The Shadow Self At Shadow Play



And, Shakespeare, depicting tragedy,

What insight did Macbeth end with

In the twisted vines of self and soul

That overvaulting ambition distorted,

Deformed, defiled and condemned,

After he murdered his saintly guest

Kinsman and king, whose death cried out

With the grief of angels and cherubim,

Beyond the tender depths of nature,

That all heaven and earth would drown.


Did he, having fathomed the depths

Of evil, fathom before his end

The height and light of tragic truth,

That he’d been living his shadow-self,

Losing the real being that was his soul.

And more, very much more than this,

That his way was merely full

Of sound and fury, signifying nothing –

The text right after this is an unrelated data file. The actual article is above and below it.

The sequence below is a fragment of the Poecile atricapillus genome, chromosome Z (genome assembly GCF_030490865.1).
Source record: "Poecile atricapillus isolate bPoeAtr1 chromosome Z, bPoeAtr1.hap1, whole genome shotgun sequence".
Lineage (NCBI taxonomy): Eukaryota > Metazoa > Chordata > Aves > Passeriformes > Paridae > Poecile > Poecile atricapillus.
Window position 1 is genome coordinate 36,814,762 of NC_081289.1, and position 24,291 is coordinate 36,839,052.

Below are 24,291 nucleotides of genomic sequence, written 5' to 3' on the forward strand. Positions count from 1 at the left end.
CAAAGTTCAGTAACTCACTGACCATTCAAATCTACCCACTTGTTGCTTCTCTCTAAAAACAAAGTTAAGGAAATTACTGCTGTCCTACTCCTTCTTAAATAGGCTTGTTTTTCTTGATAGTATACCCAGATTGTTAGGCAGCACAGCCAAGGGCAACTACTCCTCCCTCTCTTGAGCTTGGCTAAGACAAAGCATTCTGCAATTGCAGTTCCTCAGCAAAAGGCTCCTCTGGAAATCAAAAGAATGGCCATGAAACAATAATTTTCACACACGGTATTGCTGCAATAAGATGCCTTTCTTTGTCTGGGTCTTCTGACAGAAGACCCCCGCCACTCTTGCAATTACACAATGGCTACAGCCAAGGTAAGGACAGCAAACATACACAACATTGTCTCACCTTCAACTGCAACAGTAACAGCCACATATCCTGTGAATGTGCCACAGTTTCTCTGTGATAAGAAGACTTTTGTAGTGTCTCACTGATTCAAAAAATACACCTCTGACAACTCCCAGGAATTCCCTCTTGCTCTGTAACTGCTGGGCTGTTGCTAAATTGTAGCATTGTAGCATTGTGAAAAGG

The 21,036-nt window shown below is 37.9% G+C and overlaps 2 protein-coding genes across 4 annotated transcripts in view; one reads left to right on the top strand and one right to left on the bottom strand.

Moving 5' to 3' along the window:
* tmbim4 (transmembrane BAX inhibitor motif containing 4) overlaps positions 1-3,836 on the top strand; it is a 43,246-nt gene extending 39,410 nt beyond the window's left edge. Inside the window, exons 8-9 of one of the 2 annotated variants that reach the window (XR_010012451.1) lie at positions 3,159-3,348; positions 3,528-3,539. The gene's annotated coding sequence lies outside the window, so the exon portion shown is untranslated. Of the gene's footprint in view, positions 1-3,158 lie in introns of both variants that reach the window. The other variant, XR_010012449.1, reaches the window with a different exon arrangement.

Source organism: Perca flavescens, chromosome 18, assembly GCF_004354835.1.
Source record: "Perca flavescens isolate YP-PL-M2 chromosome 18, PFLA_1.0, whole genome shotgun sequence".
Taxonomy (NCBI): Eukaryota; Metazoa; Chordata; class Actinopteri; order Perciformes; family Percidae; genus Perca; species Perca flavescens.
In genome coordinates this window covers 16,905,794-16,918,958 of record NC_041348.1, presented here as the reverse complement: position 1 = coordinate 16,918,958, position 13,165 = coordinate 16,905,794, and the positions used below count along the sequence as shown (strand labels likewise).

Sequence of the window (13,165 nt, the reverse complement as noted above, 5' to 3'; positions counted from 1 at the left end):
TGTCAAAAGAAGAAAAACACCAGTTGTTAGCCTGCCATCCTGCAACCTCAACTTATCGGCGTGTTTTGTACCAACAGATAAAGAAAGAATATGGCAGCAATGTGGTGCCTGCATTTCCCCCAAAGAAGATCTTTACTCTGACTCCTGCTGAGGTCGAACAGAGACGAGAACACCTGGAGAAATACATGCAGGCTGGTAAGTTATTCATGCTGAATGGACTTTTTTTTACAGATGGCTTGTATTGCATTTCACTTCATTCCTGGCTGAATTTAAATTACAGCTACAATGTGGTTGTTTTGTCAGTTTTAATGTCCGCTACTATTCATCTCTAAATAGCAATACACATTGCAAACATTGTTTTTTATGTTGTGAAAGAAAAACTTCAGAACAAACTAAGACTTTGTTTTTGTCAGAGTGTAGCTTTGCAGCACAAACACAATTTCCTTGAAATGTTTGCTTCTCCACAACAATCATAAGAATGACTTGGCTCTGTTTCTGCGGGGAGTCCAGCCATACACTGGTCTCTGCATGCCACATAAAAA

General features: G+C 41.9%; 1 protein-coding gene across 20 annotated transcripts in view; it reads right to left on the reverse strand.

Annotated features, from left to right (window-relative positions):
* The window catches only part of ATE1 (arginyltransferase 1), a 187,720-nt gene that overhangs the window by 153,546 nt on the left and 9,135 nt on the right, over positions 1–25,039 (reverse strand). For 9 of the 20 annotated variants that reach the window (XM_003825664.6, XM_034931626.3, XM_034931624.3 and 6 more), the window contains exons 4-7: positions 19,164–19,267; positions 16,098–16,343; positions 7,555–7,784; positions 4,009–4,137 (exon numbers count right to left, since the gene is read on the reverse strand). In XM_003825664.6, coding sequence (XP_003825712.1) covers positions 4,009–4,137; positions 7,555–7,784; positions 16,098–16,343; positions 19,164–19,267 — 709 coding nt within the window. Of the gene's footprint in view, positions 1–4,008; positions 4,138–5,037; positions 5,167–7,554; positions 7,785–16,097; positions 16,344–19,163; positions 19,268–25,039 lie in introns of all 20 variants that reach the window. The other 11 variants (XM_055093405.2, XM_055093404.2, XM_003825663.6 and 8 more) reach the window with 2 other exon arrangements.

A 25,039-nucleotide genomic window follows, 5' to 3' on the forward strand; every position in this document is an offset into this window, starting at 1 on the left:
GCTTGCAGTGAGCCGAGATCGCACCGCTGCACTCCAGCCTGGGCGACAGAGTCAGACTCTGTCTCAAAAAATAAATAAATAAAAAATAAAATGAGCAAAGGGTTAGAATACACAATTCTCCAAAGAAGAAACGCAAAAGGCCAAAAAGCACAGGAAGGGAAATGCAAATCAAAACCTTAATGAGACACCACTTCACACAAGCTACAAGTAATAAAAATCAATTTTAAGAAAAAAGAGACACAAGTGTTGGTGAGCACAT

And thus within the darkest moment

Of tragedy, was this a saving grace?


And so his human tragedy

Is re-enacted again each time

We murder the Indwelling Trinity,

To gratify the urgings of shadow-self,

Strutting and fretting its futile hour

Upon the noisy, ambition-driven stage

Of a furious, stress-driven life,

And thus let loose the hell within

The festering soul, and like Macbeth,

Infect and plague the external world.


For are we not all (partying) party

To creating this great human illusion,

Flaunting a listless shadow-self,

Ambitious to fulfill its shadow-dream,

Each imposing his illusion,

When all the while our real self

Has no part to play in how we live,

Much less the Indwelling God in it –


Will mankind, before a tragic end,

Be praying for a final, saving grace?


From Shakespeare verses/selfhood verses 111021


This entry was posted in selfhood verses, Shakespeare verses. Bookmark the permalink.

Leave a Reply

Your email address will not be published. Required fields are marked *

You may use these HTML tags and attributes: <a href="" title=""> <abbr title=""> <acronym title=""> <b> <blockquote cite=""> <cite> <code> <del datetime=""> <em> <i> <q cite=""> <strike> <strong>